Court denies Ohio group’s motion for full hearing on federal vaccination mandate

The Ohio policy group first to file for an emergency stay of President Joe Biden’s COVID-19 vaccination mandates said a court ruling this week could drag out court cases surrounding the now-on-hold mandates.

Robert Alt, president and chief executive officer of The Buckeye Institute, said the U.S. Court of Appeals for the Sixth Circuit’s denial of a petition for a hearing in front of the full court leaves businesses challenging the mandates in limbo.

“The denial of The Buckeye Institute’s petition for an initial en banc hearing in Phillips vs. OSHA is disappointing,” Alt said. “An en banc hearing would have ensured a faster resolution to these cases which would have given our clients – who will suffer substantial and irreparable economic harm if the OSHA vaccine mandate is enforced – greater certainty.”

The Buckeye Institute motioned for a hearing in front of the full court in mid-November for its case, Phillips vs. U.S. Department of Labor, along with the other related cases nationwide that have been consolidated in the U.S. Court of Appeals for the Sixth Circuit.

“The Biden administration’s vaccine mandate is an unprecedented overreach of government power that certainly meets the standard of ‘exceptional public importance’ and further conflicts with holdings of the U.S. Supreme Court and the U.S. Court of Appeals for the Sixth Circuit as required to necessitate an en banc review,” Alt said when the motion was filed. “An en banc review will ensure that the full court is able to address the important administrative law and constitutional questions raised by our plaintiffs who would suffer substantial and irreparable harm as outlined in The Buckeye Institute’s case.”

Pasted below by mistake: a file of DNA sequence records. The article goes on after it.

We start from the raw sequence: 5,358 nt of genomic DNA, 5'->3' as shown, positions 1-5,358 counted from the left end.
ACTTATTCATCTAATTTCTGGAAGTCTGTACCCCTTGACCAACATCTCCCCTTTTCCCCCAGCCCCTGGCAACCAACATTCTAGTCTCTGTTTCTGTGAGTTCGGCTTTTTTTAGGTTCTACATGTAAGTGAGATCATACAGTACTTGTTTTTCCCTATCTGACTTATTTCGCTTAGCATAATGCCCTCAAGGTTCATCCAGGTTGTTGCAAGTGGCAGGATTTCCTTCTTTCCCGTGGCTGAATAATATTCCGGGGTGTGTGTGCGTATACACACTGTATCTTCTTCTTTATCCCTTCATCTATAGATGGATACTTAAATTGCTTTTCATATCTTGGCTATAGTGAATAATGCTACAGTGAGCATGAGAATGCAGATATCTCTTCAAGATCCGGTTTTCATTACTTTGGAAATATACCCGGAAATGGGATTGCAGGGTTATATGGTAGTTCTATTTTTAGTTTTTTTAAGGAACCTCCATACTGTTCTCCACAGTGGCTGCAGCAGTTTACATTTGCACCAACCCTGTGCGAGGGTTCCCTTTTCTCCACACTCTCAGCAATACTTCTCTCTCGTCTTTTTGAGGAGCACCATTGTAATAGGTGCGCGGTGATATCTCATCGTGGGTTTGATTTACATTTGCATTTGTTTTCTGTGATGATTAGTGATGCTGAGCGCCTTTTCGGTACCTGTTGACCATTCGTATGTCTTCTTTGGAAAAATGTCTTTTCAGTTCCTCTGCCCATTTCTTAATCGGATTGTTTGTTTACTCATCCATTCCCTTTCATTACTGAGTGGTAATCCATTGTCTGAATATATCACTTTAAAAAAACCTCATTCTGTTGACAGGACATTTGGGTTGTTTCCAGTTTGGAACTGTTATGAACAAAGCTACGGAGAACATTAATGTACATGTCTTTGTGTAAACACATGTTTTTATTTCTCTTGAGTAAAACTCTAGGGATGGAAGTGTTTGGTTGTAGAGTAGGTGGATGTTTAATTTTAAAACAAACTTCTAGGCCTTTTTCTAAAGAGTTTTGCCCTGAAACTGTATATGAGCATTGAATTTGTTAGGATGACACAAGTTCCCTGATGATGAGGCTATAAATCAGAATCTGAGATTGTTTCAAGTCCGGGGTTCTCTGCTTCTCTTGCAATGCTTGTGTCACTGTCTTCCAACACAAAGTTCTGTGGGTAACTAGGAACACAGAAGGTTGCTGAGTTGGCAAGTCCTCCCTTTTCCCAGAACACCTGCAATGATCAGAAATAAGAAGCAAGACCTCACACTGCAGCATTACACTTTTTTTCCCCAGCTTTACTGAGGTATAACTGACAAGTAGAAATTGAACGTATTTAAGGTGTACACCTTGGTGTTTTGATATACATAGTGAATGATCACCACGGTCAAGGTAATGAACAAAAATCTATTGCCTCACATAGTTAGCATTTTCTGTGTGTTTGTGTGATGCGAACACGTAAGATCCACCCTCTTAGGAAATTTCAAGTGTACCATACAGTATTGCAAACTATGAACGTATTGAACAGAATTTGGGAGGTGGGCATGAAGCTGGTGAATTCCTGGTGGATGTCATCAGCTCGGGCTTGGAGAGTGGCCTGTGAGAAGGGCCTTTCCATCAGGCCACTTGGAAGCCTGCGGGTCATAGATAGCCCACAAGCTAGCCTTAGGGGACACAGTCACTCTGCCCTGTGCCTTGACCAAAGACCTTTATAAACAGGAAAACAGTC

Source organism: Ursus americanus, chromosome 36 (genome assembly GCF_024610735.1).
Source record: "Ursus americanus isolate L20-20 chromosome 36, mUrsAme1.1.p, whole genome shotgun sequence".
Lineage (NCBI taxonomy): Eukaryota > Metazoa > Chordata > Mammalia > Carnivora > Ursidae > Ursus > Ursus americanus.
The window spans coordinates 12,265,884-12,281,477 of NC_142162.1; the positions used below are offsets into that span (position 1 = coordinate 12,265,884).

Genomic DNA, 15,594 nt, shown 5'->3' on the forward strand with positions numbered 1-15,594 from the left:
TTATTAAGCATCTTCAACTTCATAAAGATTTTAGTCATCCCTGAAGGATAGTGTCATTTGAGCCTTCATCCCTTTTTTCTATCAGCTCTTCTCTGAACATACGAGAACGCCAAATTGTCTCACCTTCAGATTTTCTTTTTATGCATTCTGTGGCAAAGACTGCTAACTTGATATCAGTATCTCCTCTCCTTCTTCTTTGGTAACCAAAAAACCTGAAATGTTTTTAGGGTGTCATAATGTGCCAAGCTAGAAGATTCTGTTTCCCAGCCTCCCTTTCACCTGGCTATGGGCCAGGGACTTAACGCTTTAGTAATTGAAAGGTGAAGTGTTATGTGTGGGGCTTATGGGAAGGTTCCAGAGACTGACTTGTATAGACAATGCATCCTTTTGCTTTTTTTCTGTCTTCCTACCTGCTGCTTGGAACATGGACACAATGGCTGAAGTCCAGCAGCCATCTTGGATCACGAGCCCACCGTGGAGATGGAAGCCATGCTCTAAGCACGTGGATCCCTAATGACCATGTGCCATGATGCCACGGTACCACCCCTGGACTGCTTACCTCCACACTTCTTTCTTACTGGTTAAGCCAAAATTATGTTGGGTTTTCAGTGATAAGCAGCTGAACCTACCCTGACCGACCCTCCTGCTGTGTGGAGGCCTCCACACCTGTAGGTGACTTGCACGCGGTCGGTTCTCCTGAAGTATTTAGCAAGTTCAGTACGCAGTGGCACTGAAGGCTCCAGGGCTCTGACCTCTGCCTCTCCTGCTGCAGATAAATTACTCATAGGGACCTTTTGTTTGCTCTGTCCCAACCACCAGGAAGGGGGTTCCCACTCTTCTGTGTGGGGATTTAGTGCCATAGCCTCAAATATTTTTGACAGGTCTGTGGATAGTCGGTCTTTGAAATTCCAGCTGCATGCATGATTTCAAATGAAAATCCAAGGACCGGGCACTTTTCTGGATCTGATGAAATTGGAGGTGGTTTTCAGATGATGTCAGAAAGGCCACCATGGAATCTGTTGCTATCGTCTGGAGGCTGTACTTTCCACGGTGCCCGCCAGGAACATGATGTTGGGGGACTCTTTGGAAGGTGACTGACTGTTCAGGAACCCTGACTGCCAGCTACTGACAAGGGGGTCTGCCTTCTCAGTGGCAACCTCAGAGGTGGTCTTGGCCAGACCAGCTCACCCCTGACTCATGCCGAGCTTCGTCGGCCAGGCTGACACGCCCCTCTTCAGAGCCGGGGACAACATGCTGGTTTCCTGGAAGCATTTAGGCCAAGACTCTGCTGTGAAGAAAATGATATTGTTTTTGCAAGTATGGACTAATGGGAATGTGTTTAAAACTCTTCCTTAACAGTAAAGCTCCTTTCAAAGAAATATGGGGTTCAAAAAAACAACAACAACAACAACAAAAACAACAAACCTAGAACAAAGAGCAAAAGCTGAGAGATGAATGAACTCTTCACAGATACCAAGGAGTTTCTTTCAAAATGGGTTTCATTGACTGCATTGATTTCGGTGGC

The Buckeye Institute also recently filed a motion demanding the White House produce all communications and records related to the initiation and development of Biden’s vaccination mandate.

The motion claims the White House imposed the mandate through OHSA to circumvent limits on federal power. It asserts the mandate had little to do with workplace safety but rather to increase individual vaccination rates.

OSHA temporarily suspended enforcement of the private sector COVID-19 vaccination mandate after the Fifth Circuit U.S. Courts of Appeals in New Orleans twice ordered a halt to implementation, citing “grave” constitutional issues.

States, businesses and other groups filed 34 lawsuits against the Biden administration’s mandate that private sector businesses with 100 or more employees require workers to be vaccinated against the coronavirus or face weekly testing. The policy also would impose nearly $14,000 in fines per employee for businesses caught letting their workers skirt the directive.

The mandate was scheduled to take effect Jan. 4 before the Fifth Circuit ordered the stay.

This article was originally posted on Court denies Ohio group’s motion for full hearing on federal vaccination mandate

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